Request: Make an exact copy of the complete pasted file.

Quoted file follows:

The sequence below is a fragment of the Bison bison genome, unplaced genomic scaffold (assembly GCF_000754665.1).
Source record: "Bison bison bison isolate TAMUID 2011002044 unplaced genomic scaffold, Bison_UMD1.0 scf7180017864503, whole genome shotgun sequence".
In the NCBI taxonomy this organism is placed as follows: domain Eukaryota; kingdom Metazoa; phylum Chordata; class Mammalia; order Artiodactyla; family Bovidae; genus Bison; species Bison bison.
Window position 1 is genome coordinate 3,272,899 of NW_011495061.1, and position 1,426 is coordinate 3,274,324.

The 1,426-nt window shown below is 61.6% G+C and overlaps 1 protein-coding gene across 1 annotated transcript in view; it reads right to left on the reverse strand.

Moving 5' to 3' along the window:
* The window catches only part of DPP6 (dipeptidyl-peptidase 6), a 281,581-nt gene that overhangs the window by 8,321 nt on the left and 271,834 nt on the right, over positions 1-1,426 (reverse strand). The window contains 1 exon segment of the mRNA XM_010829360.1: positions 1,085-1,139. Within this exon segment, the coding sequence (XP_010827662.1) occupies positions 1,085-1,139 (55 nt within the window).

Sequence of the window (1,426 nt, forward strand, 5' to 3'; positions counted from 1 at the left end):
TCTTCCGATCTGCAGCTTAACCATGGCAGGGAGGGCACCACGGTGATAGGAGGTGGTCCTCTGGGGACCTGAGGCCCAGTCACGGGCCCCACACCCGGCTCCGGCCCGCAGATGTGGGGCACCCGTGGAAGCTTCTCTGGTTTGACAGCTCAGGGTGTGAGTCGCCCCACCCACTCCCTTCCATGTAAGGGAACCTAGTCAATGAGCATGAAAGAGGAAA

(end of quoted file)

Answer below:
The sequence below is a fragment of the Bison bison genome, unplaced genomic scaffold (assembly GCF_000754665.1).
Source record: "Bison bison bison isolate TAMUID 2011002044 unplaced genomic scaffold, Bison_UMD1.0 scf7180017864503, whole genome shotgun sequence".
In the NCBI taxonomy this organism is placed as follows: domain Eukaryota; kingdom Metazoa; phylum Chordata; class Mammalia; order Artiodactyla; family Bovidae; genus Bison; species Bison bison.
Window position 1 is genome coordinate 3,272,899 of NW_011495061.1, and position 1,426 is coordinate 3,274,324.

The 1,426-nt window shown below is 61.6% G+C and overlaps 1 protein-coding gene across 1 annotated transcript in view; it reads right to left on the reverse strand.

Moving 5' to 3' along the window:
* The window catches only part of DPP6 (dipeptidyl-peptidase 6), a 281,581-nt gene that overhangs the window by 8,321 nt on the left and 271,834 nt on the right, over positions 1-1,426 (reverse strand). The window contains 1 exon segment of the mRNA XM_010829360.1: positions 1,085-1,139. Within this exon segment, the coding sequence (XP_010827662.1) occupies positions 1,085-1,139 (55 nt within the window).

Sequence of the window (1,426 nt, forward strand, 5' to 3'; positions counted from 1 at the left end):
TCTTCCGATCTGCAGCTTAACCATGGCAGGGAGGGCACCACGGTGATAGGAGGTGGTCCTCTGGGGACCTGAGGCCCAGTCACGGGCCCCACACCCGGCTCCGGCCCGCAGATGTGGGGCACCCGTGGAAGCTTCTCTGGTTTGACAGCTCAGGGTGTGAGTCGCCCCACCCACTCCCTTCCATGTAAGGGAACCTAGTCAATGAGCATGAAAGAGGAAA